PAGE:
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Published on November 18th, 2013 | by Nicholas Brown

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China Forecast To Install Even More Solar Than Previously Thought



The amount of solar power forecast to be installed in China in 2014 was recently increased to 12 GW, according to a report released by the Chinese Bureau of Energy on November 14, 2013.

This includes 8 GW of distributed photovoltaic solar systems and 4 GW of ground-mount systems. While both distributed solar and ground-mount solar systems have their drawbacks, both of them hold important places in the energy industry. Ground-mount systems take up ground space, but they save the day in cases where rooftops lack space. This is especially important to commercial buildings.

Roof-mounted systems don’t require extra expenditures for the land, and the roof space they occupy likely wasn’t needed for anything else.

The Jiangsu Province will have the best solar PV market share, according the the new report, with 1.3 GW of quotas within the pipeline. The Shandong Province will follow, at 1.2 GW, and the Zhejiang Province will come in third, at 1.1 GW. As for the rest of the leading provinces, here’s a pie chart:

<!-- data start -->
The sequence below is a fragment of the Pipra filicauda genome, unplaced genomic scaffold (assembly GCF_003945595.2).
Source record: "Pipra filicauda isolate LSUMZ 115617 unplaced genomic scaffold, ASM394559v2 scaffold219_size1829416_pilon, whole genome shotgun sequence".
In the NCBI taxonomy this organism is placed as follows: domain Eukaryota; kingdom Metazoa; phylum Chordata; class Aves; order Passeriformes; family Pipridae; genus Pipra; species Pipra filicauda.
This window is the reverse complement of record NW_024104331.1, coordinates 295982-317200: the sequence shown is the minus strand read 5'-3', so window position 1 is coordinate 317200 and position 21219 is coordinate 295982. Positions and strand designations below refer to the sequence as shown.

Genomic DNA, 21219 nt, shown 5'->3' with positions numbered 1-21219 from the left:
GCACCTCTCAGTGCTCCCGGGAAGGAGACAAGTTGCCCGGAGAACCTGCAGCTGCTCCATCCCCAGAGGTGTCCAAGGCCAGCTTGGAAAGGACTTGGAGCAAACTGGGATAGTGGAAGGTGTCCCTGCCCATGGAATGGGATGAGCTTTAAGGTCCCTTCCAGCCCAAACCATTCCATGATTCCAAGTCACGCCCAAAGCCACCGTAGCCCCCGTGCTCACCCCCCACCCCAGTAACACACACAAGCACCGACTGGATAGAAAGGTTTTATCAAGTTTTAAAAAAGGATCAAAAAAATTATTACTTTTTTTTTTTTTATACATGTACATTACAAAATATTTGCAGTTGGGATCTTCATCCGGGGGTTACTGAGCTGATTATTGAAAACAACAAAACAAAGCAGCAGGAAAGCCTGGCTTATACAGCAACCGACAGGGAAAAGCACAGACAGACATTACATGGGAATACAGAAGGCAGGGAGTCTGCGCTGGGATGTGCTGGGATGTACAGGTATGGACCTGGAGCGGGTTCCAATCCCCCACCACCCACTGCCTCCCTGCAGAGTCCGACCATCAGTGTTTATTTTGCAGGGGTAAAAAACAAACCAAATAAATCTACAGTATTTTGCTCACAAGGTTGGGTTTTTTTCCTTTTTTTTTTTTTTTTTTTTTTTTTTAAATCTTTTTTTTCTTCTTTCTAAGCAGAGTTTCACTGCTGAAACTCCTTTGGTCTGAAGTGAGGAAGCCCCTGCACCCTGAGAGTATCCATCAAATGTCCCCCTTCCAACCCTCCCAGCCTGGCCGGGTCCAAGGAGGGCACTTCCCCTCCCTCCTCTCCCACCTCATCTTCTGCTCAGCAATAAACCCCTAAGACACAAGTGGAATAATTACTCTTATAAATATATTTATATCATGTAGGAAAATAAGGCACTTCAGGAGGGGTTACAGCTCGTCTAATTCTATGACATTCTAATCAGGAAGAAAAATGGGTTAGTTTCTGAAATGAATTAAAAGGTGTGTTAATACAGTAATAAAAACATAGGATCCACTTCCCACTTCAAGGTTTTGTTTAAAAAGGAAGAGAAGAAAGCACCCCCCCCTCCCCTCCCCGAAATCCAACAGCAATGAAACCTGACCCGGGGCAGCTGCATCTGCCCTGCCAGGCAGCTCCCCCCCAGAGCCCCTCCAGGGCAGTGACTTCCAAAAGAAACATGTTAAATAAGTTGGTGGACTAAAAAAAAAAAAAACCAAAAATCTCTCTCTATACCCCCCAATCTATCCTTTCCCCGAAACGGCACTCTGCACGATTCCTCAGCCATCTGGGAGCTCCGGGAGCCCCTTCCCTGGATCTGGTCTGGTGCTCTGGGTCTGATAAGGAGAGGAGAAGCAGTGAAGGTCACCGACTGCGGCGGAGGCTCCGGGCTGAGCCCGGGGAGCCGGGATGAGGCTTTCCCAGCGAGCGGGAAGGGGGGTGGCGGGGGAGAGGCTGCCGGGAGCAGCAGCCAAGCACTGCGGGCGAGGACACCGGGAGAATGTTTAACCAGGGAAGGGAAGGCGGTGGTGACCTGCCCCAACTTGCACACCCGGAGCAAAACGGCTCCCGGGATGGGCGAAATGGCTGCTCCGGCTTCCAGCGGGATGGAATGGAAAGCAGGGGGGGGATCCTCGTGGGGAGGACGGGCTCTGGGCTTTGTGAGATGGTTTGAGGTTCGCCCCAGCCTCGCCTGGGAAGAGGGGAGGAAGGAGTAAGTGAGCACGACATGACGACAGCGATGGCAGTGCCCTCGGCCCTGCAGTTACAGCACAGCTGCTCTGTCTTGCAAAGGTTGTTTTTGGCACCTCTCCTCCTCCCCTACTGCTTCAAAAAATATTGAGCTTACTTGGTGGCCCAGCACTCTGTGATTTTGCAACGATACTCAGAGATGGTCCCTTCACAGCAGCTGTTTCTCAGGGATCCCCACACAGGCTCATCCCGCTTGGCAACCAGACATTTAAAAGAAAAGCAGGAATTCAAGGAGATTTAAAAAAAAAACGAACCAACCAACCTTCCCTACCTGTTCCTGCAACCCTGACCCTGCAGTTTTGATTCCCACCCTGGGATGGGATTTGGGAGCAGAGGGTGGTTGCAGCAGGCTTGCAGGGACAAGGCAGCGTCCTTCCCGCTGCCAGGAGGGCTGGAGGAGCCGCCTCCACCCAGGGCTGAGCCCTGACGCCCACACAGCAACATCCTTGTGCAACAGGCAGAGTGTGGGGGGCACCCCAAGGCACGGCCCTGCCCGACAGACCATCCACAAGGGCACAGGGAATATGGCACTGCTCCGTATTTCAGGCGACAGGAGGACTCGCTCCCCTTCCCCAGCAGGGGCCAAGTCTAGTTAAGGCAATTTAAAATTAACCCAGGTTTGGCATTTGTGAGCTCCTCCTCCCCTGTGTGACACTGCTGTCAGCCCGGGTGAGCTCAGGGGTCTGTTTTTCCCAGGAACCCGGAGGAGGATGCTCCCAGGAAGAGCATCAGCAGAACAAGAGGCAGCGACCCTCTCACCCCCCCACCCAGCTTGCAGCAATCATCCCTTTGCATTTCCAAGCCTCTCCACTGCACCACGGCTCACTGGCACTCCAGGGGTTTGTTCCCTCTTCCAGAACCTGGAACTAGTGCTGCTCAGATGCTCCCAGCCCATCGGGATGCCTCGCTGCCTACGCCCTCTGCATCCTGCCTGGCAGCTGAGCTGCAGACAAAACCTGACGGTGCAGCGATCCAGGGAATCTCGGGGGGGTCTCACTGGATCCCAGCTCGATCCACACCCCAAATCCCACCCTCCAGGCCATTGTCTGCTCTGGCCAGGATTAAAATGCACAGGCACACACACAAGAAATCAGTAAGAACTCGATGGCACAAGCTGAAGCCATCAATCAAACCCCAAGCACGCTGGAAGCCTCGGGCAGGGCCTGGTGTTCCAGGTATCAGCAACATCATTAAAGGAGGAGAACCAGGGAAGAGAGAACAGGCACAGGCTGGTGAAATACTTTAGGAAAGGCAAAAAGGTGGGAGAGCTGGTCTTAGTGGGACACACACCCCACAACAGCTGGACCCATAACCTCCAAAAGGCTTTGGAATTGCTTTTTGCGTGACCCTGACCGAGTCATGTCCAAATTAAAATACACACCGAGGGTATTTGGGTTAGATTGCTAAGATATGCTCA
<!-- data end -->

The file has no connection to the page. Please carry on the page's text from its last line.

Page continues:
Ground-mount systems will likely continue to dominate the Chinese PV market during 2014, but the Bureau of Energy stated that the allocation to the ground-mount segment may be adjusted, depending on the progress of photovoltaic installations in 2014. Despite the dominance of ground-mount systems, distributed applications will increase.

From Steven Han on Analyst Blog:

“According to our research, the increase in solar PV demand from China is now driving the total Asia Pacific (APAC) baseline forecast to 24 GW for 2014, with an upside as high as 32 GW. The increase from the APAC region is a major contributor to our upgrade of global forecasts for 2014 to the 45-55 GW level. Similar to 2013, China is again forecast to be the largest country for solar PV demand next year.”

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About the Author

writes on CleanTechnica, Gas2, Kleef&Co, and Green Building Elements. He has a keen interest in physics-intensive topics such as electricity generation, refrigeration and air conditioning technology, energy storage, and geography. His website is: Kompulsa.com.



  • Wayne Williamson

    interesting…I think that they are just making use of the capacity they have built.

  • JamesWimberley

    Map of Chinese provinces : http://www.sacu.org/provmap.html
    Basically, the target regions for distributed solar are the densely populated coastal ones – not land-rich but remote Inner Mongolia, an easy place to build utility plants but a hard one to get them connected to the grid.

    Shifting the priority to distributed, as the Chinese government has done, makes the outcomes more uncertain. They are much more dependent now on private initiative as the motor of change and local bureaucrats and distribution utilities as the major constraint on it.

    • Wayne Williamson

      Oh, I meant to mention thanks for the province map…

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